Total Ministry team). “Whether you are a priest, a deacon or anyone involved in the Total Ministry, you understand everyone,” Rev. Ferguson said. “You have similar backgrounds, you know each other, you know what people are going through and they know you understand where they’re coming from.” Rev. LeClair has also found there’s much more to Total Ministry than improving the future of a congregation. He has grown, personally, as a result of the training. “Once you get involved in the church, or the whole process, there’s something of a higher value than you ever intended.”

A second generation begins in Chelsea Indeed, it’s important for any church to have a plan for how to not only exist, but to continue going forward. That’s something that the congregation at St. Barnabas, Chelsea, has been experiencing – creating a new ‘generation’ of leaders. The first generation of Total Ministry at St. Barnabas included Myra Colvin, who settled in Chelsea in 1971 after her husband retired from the Navy. She became active in her church, leaning toward her love of music. But when St. Barnabas was in need of a new priest, Colvin stepped in and was ordained in 2006. In her two years as priest at St. Barnabas, she also officiated the weddings of three of her grandchildren. She served the congregation well until her retirement in 2008. She passed away on Dec. 14, 2010 at the age of 89. It’s interesting to note that less than a month earlier, the second-generation ministry team was ordained and commissioned. David Glaser and E. William Stech were ordained as priests, having completed a five-year Total Ministry training through the Episcopal Diocese of Michigan.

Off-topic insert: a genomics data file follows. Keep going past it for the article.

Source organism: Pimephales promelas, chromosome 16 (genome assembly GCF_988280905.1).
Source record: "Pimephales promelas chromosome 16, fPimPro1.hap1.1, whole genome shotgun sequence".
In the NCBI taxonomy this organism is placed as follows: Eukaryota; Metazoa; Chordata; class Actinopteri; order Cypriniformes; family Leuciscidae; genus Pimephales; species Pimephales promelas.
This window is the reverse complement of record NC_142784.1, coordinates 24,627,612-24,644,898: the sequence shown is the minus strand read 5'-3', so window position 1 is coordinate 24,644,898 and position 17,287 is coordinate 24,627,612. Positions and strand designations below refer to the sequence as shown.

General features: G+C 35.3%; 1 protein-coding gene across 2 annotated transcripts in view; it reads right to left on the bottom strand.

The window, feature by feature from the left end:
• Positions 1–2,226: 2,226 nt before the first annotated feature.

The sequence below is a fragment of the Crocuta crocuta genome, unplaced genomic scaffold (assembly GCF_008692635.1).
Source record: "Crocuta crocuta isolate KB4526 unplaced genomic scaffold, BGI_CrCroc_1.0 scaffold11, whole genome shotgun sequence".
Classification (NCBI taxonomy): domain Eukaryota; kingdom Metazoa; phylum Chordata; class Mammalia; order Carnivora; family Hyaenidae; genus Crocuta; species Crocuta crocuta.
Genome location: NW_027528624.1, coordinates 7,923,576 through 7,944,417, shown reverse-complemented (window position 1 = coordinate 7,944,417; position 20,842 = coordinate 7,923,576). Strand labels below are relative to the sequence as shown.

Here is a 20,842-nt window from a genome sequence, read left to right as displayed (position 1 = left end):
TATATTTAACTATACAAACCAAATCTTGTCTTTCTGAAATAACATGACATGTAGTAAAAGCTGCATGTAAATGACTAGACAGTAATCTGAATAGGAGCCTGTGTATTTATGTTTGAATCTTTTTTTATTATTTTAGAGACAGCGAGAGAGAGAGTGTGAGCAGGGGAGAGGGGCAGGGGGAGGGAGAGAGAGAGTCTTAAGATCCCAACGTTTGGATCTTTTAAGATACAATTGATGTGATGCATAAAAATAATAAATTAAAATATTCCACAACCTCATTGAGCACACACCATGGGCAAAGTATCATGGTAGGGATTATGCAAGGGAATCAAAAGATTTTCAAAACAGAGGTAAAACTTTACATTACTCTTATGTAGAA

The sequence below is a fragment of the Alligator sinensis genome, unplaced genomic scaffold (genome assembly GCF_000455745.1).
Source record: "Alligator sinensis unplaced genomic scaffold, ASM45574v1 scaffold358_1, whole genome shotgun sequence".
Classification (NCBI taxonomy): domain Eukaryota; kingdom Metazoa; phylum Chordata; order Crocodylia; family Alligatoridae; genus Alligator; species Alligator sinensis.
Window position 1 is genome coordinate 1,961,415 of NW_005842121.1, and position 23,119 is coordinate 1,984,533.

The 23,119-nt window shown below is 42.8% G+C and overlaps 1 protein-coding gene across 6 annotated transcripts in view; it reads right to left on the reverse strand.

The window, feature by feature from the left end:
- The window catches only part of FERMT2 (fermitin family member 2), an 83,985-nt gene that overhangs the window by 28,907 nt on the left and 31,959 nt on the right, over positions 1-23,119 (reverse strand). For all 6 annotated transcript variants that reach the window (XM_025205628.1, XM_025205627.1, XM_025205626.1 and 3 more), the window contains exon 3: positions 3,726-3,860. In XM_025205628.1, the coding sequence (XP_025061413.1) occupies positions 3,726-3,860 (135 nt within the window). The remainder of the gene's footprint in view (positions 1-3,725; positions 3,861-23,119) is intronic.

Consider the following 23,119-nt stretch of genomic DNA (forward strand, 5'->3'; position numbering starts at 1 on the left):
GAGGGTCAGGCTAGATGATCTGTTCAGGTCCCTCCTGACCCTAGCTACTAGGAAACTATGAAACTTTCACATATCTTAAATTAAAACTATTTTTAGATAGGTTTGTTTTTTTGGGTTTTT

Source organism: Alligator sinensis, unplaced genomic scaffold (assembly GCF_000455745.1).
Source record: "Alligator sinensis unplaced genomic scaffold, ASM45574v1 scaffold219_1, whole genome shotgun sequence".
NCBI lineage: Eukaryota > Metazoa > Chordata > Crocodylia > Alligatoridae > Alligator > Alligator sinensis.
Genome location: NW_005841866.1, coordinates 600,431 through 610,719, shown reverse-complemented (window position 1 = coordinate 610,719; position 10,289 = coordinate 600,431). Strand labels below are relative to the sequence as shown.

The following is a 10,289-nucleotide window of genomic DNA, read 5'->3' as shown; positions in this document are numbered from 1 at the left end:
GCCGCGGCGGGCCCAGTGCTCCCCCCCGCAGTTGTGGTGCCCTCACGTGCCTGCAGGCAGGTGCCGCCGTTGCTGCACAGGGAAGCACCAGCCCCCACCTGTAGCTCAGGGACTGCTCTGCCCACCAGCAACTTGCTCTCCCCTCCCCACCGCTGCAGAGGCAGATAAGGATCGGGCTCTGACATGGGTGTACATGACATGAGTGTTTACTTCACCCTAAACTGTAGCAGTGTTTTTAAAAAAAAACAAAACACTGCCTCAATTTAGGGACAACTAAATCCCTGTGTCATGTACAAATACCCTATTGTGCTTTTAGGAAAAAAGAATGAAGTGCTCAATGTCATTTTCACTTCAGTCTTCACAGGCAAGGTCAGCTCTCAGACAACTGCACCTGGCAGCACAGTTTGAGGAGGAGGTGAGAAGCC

The Record/Spring 2011



The problem solvers

Belleville youngsters battle in Lego competition Who knew that working with Lego blocks could be an example of youth ministry? The folks at Trinity, Belleville did. For the past five years, Trinity sponsored a team in the FIRST (For Inspiration and Recognition of Science and Technology) Lego League. The FIRST Lego League (FLL) is a program introducing 9- to 14-year-old students to realworld engineering challenges. Teams, guided by their imaginations and adult coaches, discover exciting career possibilities and learn to make positive contributions to society. Through the process, they follow the core values of the FLL, which are: • We are a team. • We do the work to find solutions with guidance from our coaches and mentors. • We share our experiences with others. • We display gracious professionalism in everything we do. • We have fun. Each year, the teams are given a challenge that they must research, and then solve a problem related to that year’s theme. They must design and build a Lego robot to accomplish various missions on a theme-based playing field. They also work together to create a presentation for the judges, explaining the “problem” they chose and how they worked towards solving it. The Trinity team’s project was Mini-Med-Kits, sold in vending machines to provide readily available, low-cost, first


Youngsters from Trinity, Belleville were excited to compete.

aid supplies (for minor injuries like cuts, scrapes, small burns and bug bites). More than 100 Mini-Med-Kits and were created and handed out at Detroit soup kitchens and a tent city in Ann Arbor. The Trinity FLL team is a wonderful example of “thinking outside the box” youth

ministry. This is a group of young people (being shepherded by caring adults and older teens) that learns the lessons of working together, grace and problem solving. They are not ashamed of being sponsored by a church while competing in a mostly secular arena. They are having fun while doing it.

The Record/Spring 2011

This year, they won a firstplace regional trophy for robot programming, earning an invitation to the state tournament.

Episcopal Diocese of Michigan

Camp Compassion

Changing the world. One week at a time. EpiscopalDiocese Diocese ofofMichigan’s TheThe Episcopal Michigan’s

Annual Youth&&Young Young Adult Trip Trip Annual Youth AdultMission Mission

Grace House on the Mountain

WHEn: July 3-10, 2011 THE TAsk: spending a week in the Appalachians doing home rehabilitation and other construction work ST. PAUL, For: students who will be in 9th VIRGINIA grade in Fall, 2011 and older. Adults are also needed. CosT: $400. (scholarships and fundraising assistance available; contact YAYA office). rEGisTrATion: Due by June 1, 2011 (no exceptions) sponsorED BY: The Youth and Young Adult Ministry office.

registration Forms: Go to the Youth Ministries page on or contact Eric Travis at or 313-833-4418 Episcopal Diocese of Michigan